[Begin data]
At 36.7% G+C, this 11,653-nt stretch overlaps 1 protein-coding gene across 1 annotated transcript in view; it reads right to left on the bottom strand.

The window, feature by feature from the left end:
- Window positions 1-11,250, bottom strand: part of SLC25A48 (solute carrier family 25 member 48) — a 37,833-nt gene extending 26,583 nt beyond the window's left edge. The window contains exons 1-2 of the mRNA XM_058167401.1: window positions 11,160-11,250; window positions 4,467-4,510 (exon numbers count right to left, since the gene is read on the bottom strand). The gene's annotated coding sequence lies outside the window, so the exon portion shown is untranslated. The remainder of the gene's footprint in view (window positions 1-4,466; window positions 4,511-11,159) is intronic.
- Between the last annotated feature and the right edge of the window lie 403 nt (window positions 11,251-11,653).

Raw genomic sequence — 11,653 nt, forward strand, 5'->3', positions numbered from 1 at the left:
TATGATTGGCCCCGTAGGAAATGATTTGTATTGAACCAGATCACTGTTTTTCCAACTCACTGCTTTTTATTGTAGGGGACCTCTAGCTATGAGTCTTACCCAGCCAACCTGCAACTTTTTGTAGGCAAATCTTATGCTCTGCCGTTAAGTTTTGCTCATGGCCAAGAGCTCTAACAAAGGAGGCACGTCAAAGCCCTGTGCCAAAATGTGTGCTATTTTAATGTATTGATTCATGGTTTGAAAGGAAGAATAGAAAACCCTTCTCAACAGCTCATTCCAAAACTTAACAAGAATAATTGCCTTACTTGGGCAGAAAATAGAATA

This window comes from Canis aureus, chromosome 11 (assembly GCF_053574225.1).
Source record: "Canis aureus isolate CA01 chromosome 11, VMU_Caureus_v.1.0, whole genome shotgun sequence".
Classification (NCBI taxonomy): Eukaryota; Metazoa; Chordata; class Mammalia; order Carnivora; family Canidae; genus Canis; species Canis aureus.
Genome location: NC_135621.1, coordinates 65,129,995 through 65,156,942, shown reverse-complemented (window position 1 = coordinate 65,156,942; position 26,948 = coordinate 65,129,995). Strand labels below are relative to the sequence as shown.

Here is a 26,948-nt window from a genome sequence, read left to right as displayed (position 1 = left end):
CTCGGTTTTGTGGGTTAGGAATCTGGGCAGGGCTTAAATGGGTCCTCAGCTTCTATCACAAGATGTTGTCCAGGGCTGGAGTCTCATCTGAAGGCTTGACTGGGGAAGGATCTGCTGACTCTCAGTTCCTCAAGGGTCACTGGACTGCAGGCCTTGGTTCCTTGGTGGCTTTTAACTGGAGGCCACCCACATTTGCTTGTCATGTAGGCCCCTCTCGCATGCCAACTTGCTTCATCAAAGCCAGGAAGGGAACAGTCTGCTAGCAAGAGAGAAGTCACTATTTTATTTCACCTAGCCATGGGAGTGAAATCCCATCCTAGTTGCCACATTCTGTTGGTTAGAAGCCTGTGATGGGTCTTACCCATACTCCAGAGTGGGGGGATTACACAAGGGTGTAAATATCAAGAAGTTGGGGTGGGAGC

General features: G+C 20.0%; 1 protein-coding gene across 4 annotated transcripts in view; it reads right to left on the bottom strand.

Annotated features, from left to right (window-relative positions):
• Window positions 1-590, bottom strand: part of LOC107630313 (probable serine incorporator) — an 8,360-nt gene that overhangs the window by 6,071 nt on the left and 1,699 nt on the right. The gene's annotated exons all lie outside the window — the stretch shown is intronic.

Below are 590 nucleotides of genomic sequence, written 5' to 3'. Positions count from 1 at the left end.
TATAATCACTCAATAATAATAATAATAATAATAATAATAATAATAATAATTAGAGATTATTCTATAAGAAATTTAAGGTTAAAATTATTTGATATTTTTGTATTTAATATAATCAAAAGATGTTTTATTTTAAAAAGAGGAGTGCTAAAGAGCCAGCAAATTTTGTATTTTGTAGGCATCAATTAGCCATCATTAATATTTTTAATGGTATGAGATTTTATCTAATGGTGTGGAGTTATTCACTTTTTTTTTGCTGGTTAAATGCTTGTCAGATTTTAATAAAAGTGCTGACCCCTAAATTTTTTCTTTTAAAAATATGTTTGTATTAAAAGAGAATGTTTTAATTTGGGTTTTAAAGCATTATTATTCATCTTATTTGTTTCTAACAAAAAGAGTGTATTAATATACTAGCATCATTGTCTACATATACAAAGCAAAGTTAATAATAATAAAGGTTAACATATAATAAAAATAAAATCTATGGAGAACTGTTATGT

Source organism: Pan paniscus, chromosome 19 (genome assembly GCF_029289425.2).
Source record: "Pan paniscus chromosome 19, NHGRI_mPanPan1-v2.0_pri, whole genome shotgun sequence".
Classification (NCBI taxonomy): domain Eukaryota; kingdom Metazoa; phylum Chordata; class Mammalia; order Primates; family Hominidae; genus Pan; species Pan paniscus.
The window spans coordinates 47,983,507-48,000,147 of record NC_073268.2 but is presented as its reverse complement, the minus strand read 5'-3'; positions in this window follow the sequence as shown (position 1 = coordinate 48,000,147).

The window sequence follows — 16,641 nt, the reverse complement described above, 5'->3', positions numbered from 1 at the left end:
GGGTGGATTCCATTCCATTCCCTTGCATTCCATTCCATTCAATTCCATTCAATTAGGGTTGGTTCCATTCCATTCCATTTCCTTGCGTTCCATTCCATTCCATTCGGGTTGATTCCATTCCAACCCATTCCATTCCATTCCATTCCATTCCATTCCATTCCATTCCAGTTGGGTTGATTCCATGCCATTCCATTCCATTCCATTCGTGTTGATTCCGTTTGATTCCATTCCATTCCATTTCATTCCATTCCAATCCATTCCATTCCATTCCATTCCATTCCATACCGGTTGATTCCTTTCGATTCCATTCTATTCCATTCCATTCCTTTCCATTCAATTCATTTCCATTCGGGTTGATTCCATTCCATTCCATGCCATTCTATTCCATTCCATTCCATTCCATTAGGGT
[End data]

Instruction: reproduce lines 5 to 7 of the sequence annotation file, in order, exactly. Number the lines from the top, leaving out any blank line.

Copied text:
Raw genomic sequence — 11,653 nt, forward strand, 5'->3', positions numbered from 1 at the left:
TATGATTGGCCCCGTAGGAAATGATTTGTATTGAACCAGATCACTGTTTTTCCAACTCACTGCTTTTTATTGTAGGGGACCTCTAGCTATGAGTCTTACCCAGCCAACCTGCAACTTTTTGTAGGCAAATCTTATGCTCTGCCGTTAAGTTTTGCTCATGGCCAAGAGCTCTAACAAAGGAGGCACGTCAAAGCCCTGTGCCAAAATGTGTGCTATTTTAATGTATTGATTCATGGTTTGAAAGGAAGAATAGAAAACCCTTCTCAACAGCTCATTCCAAAACTTAACAAGAATAATTGCCTTACTTGGGCAGAAAATAGAATA

This window comes from Canis aureus, chromosome 11 (assembly GCF_053574225.1).